and everything should be mentioned, the metric must be included
    without doubt. However, I'm less sure if it makes sense to stress it
    as a new, small number of water quality metrics just because only
    about 3 percent of distributions shipped in 2015 didn't have META.yml
    already and the percentage of failing distributions is getting smaller
    year by year, so there might be little room to improve for most of the
    active authors. Of course, It would help older, possibly abondoned
    distributions, but that's a different story.
    On Thu, Dec 24, 2015 at 1:10 AM, Neil Bowers wrote:

    CPANdeps (http://deps.cpantesters.org) has been providing useful
    information on water quality. It might be enough to make a better or
    opinionated presentation of it for the upriver authors. IMHO META
    files and min version specification depends more on when a
    distribution is released and don't well fit for water quality metrics.
    I’m not convinced on min version either, but am leaning towards including
    it, if we can come up with a definition that’s practical and useful.

    I think “has a META.yml or META.json” is worth keeping in, as there are a
    number of benefits to having one, and I suspect there’s at least some
    correlation between dists that don’t have a META file and dists that haven’t
    listed all prereqs (eg in the Makefile.PL).

    That said, I’m really just experimenting here, trying to find things that
    are useful indicators for whether a dist is good to rely on.

    Neil
  • David Golden at Dec 25, 2015 at 1:22 am
    I'm mostly surprised at the way-upriver distributions that lack it. I
    wonder how many of those are dual-life that don't ship with the kind of
    tooling that "CPAN best practice" use.

    David
    On Thu, Dec 24, 2015 at 8:06 PM, Kenichi Ishigaki wrote:

    2015-12-25 3:00 GMT+09:00 Karen Etheridge <perl@froods.org>:
    I think “has a META.yml or META.json” is worth keeping in
    I'm surprised this one is being discussed at all. IMO, not having a META
    file should disqualify the distribution from being considered at all. At
    Berlin last year we talked about making it mandatory, and held off "for now"
    so the outliers could be fixed. Having META should be non-negotiable for a
    well-formed CPAN distribution.
    I agree with this, and if the water quality metrics should be complete
    and everything should be mentioned, the metric must be included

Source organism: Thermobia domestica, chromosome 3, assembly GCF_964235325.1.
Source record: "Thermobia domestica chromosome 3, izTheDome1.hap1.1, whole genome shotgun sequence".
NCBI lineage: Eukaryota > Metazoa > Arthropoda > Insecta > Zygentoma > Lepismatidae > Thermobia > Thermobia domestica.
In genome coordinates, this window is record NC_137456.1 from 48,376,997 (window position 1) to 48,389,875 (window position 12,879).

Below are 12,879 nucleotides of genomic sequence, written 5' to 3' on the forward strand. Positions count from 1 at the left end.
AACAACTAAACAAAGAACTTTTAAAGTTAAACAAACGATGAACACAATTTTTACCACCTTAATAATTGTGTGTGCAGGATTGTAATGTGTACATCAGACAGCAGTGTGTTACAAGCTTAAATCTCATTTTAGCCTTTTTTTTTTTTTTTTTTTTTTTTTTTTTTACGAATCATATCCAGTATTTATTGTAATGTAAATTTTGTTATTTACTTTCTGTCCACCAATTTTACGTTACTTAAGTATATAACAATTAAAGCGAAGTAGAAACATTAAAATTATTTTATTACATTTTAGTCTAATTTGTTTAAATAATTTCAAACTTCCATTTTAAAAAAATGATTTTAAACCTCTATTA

without doubt. However, I'm less sure if it makes sense to stress it
    as a new, small number of water quality metrics just because only
    about 3 percent of distributions shipped in 2015 didn't have META.yml
    already and the percentage of failing distributions is getting smaller
    year by year, so there might be little room to improve for most of the
    active authors. Of course, It would help older, possibly abondoned
    distributions, but that's a different story.

    On Thu, Dec 24, 2015 at 1:10 AM, Neil Bowers <neil.bowers@cogendo.com>
    wrote:
    CPANdeps (http://deps.cpantesters.org) has been providing useful
    information on water quality. It might be enough to make a better or
    opinionated presentation of it for the upriver authors. IMHO META
    files and min version specification depends more on when a
    distribution is released and don't well fit for water quality metrics.
    I’m not convinced on min version either, but am leaning towards
    including
    it, if we can come up with a definition that’s practical and useful.

    I think “has a META.yml or META.json” is worth keeping in, as there are
    a
    number of benefits to having one, and I suspect there’s at least some
    correlation between dists that don’t have a META file and dists that
    haven’t
    listed all prereqs (eg in the Makefile.PL).

    That said, I’m really just experimenting here, trying to find things
    that
    are useful indicators for whether a dist is good to rely on.

    Neil


    --
    David Golden <xdg@xdg.me> Twitter/IRC/Github: @xdg
  • David Cantrell at Jan 4, 2016 at 3:48 pm

    On Wed, Dec 23, 2015 at 03:46:48PM +0900, Kenichi Ishigaki wrote:

    CPANdeps (http://deps.cpantesters.org) has been providing useful
    information on water quality.
    The main limitation to using it to judge water quality is that it only
    considers the most recent version of every dependency. That is, it
    samples the water quality once, ignoring the factory upstream that shits
    its pants a coupla times a year.

    --
    David Cantrell | London Perl Mongers Deputy Chief Heretic

          If you can't imagine how I do something, it's
          because I have a better imagination than you
  • Philippe Bruhat (BooK) at Jan 4, 2016 at 9:39 pm

    On Mon, Jan 04, 2016 at 03:47:58PM +0000, David Cantrell wrote:
    On Wed, Dec 23, 2015 at 03:46:48PM +0900, Kenichi Ishigaki wrote:

    CPANdeps (http://deps.cpantesters.org) has been providing useful
    information on water quality.
    The main limitation to using it to judge water quality is that it only
    considers the most recent version of every dependency. That is, it
    samples the water quality once, ignoring the factory upstream that shits
    its pants a coupla times a year.
    Well, it tells you if there's *currently* shit in the water.

    --
      Philippe Bruhat (BooK)

      When you create a climate of peace, you have only fair weather.
      But where the climate is one of violence, it can only rain blood.